On Appeal from the 333rd District Court Harris County, Texas Trial Court Case No. 2006-76611

          Justice Landau, joined by Chief Justice Radack and by Justices Keyes, Higley, Lloyd, Kelly, Goodman, Hightower, and Countiss.

          OPINION ON EN BANC RECONSIDERATION

          Sarah Beth Landau, Justice

         We grant Appellants' motion for en banc reconsideration. The opinion and judgment issued on August 30, 2018, is hereby withdrawn, and this en banc opinion and judgment are issued in their stead.

         Approximately 20 years ago, there was a significant increase in the number of suits filed in Texas courts alleging injury from silica exposure. In 2005, the Texas Legislature created a Silica multidistrict litigation pretrial docket that established procedures for individual claims to advance to trial.[1]

         Under the provisions of the Silica MDL statute in chapter 90 of the Civil Practice and Remedies Code, each silica claim already pending on August 31, 2005 would remain in the MDL until that particular claimant submitted a medical report complying with certain statutory requirements. If a compliant medical report was submitted and approved by the MDL Court, that claim would then be remanded to the district court for trial. If no medical report was filed, the claim would remain pending in the MDL indefinitely.

         Appellants are 106 sandblasters whose already-pending silica claims were transferred into the MDL once it was formed. Their claims remained pending in the MDL for more than 10 years without medical reports being submitted.

         As originally enacted, the MDL statute had no provision for involuntary dismissal of silica claims that predated the MDL and were later transferred into it; however, the statute was amended in 2013 to allow for the dismissal without prejudice of pre-2005 claims if claimants failed to file qualifying medical reports by a statutorily specified deadline.

         Facing dismissal under the new statutory provision, the sandblasters filed their individual medical reports in 2013. Significantly, these medical reports were not prepared contemporaneously with their filing. Two-thirds of them were prepared before May 2005, which means they were written before enactment of the statute that specifies the required content of a medical report for approval by the MDL Court. The remaining one-third were prepared after the statute was enacted-between mid-2005 and 2008.

         After the sandblasters filed their medical reports, the Silica MDL defendants filed individual and global objections to the medical reports, contending the reports failed to meet various statutory requirements of Chapter 90. The defendants then moved to dismiss all 106 sandblasters' suits for failure to comply with statutory requirements by the deadline specified in the 2013 amendment. The MDL Court sustained almost all objections and dismissed all the sandblasters' claims without prejudice to refiling. The cases were consolidated, and the sandblasters appealed the dismissal of their claims.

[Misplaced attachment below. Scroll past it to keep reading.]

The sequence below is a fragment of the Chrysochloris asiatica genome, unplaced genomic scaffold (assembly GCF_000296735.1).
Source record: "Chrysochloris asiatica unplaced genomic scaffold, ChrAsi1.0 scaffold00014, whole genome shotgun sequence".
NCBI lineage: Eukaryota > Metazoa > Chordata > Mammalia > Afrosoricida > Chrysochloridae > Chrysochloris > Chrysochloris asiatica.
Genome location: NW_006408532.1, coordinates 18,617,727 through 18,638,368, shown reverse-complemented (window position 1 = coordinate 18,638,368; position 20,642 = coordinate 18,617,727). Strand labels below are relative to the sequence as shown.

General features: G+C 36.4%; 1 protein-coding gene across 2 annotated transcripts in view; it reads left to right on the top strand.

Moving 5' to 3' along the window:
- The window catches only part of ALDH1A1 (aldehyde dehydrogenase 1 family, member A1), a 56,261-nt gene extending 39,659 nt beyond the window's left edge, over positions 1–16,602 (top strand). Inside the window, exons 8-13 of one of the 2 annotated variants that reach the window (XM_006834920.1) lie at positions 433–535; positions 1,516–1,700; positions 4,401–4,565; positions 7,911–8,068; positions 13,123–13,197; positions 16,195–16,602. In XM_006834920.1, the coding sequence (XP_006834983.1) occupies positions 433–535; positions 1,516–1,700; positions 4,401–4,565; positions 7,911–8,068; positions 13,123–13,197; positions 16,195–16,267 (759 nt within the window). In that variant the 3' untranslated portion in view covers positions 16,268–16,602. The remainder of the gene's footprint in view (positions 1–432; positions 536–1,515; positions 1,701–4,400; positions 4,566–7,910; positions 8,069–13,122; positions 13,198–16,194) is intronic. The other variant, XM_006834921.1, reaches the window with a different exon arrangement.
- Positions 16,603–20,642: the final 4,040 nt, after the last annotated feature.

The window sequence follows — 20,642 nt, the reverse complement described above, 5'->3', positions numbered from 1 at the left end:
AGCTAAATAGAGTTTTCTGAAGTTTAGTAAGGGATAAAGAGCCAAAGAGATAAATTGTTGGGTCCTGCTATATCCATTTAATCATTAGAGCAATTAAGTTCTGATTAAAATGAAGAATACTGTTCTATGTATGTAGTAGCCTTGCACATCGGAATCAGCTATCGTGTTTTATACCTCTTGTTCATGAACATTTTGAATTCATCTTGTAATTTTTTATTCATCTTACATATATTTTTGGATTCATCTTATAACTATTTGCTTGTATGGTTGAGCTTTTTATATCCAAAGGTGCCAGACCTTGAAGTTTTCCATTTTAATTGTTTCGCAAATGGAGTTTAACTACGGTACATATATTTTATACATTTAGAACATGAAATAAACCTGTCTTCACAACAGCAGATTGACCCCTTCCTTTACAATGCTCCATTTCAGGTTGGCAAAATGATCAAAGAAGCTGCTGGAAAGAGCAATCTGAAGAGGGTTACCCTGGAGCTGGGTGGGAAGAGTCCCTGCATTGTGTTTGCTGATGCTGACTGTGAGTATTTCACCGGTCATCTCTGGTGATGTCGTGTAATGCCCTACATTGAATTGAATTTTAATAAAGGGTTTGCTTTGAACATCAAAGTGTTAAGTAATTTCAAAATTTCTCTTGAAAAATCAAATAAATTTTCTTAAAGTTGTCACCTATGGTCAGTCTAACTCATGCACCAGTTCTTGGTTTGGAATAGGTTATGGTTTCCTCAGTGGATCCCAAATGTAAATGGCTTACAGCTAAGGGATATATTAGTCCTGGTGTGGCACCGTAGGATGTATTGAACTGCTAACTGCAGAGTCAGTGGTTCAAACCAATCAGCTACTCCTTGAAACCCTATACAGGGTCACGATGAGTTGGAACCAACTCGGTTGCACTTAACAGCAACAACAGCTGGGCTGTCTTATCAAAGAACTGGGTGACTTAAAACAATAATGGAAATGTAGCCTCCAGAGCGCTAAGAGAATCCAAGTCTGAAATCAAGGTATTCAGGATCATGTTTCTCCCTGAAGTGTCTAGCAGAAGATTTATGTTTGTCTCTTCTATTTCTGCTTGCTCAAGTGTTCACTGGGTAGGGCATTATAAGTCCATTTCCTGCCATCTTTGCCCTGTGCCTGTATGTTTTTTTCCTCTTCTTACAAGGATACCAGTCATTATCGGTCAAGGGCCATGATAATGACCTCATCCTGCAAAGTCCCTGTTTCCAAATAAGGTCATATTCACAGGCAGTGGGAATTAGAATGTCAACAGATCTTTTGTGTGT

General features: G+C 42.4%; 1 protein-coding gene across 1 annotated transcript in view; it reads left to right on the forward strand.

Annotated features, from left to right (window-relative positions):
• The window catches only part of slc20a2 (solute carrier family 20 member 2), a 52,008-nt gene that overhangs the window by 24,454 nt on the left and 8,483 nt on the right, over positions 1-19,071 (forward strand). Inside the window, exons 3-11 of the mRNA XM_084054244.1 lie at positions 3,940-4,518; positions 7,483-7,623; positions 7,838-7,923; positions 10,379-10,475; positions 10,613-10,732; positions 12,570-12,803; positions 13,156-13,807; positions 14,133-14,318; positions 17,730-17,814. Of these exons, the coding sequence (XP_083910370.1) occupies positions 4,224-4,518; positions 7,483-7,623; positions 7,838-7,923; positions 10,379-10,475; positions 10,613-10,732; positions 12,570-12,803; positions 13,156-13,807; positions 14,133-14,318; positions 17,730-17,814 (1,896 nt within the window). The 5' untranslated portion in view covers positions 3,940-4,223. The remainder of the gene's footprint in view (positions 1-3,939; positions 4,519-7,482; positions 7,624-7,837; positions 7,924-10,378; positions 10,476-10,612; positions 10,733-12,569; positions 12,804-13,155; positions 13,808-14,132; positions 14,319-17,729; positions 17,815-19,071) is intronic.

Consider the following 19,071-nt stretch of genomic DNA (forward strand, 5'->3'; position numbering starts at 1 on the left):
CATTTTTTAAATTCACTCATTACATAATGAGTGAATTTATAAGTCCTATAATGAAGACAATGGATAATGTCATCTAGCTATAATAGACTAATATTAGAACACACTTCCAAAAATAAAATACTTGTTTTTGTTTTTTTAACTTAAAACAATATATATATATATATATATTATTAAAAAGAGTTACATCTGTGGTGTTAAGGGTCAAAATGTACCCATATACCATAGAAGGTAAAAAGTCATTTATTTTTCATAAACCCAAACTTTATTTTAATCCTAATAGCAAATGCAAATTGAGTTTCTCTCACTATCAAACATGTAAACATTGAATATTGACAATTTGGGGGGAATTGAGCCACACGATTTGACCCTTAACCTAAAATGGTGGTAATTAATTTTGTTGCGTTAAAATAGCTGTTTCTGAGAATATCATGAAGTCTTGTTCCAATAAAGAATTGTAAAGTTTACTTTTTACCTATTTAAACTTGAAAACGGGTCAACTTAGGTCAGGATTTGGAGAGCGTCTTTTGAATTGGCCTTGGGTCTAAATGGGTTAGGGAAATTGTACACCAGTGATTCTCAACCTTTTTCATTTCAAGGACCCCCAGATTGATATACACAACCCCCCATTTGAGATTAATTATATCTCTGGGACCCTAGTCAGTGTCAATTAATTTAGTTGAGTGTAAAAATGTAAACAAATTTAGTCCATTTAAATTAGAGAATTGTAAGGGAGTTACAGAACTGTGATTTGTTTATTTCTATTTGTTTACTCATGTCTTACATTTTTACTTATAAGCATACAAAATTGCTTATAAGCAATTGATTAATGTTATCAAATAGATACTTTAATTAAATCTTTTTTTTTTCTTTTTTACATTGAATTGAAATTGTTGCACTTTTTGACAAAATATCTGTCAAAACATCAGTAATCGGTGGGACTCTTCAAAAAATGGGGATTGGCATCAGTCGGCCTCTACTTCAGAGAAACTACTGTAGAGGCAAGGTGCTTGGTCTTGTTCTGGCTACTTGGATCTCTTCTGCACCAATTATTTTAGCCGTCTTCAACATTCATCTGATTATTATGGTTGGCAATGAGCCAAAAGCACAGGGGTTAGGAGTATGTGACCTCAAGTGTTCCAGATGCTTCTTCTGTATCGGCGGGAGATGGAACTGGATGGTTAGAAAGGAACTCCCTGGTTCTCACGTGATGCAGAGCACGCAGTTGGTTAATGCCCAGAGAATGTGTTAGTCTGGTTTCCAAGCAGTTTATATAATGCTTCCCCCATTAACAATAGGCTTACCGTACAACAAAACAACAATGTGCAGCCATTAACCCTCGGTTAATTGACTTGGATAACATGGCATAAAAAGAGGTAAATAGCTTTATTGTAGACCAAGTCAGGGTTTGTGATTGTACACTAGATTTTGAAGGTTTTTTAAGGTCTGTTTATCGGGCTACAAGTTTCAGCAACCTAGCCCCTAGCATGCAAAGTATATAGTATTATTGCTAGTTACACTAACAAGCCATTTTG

In nine issues, the sandblasters argue that Chapter 90 is unconstitutional. We affirm.

         Background

         A Rule 13 pretrial MDL was created in 2004 when the Judicial Panel on Multidistrict Litigation determined the then-pending 71 suits filed by 453 plaintiffs against 158 defendants involved one or more common questions of fact and transfer would be for the convenience of the parties and witnesses and would promote the just and efficient conduct of the cases. In re Silica Prods. Liab. Litig., 166 S.W.3d 3, 5-9 (Tex. M.D.L. Panel Nov. 10, 2004); see Tex. R. Jud. Admin. 13.

         In 2005, the Legislature enacted Chapter 90 of the Civil Practice and Remedies Code. Tex. Civ. Prac. & Rem. Code § 90.001-.012; Act of May 16, 2005, 79th Leg., R. S., ch. 97, § 1, 2005 Tex. Gen. Laws 169. The new legislation created a statutory MDL for silica-related claims. Id. Under the terms of the statute, individual cases were held in the MDL until the plaintiffs submitted medical reports that met all listed statutory requirements. Id. § 90.010(d) (providing for cases to remain in MDL until report is filed); see id. § 90.004 (specifying required content of medical report for approval). After a qualifying medical report was submitted and approved by the MDL Court, a case would be returned to the district courts for trial. Id. § 90.010.

         All 106 of the sandblasters who are appealing dismissal of their suits had a claim pending in the Rule 13 MDL in 2005 when Chapter 90 was enacted. Their claims were then transferred to the statutory Silica MDL where they remained for over 10 years without remand for trial.

         The purpose behind Chapter 90

         The Legislature included official comments when it enacted Chapter 90. Id. § 1, cmts. a-n. According to the official comments, individuals who have been exposed to silica may have "markings on [their] lungs that are possibly consistent with silica exposure, but the individual has no functional or physical impairment from any silica-related disease." Id., cmt. m. The discovery of these markers can trigger a statute of limitations problem for the exposed individuals. Id. Individuals' efforts to avoid limitations problems led to a "crush" of suits being filed in the courts on behalf of workers who have shown some signs of exposure but have "no current impairment and may never have impairment." Id., cmts. g, m.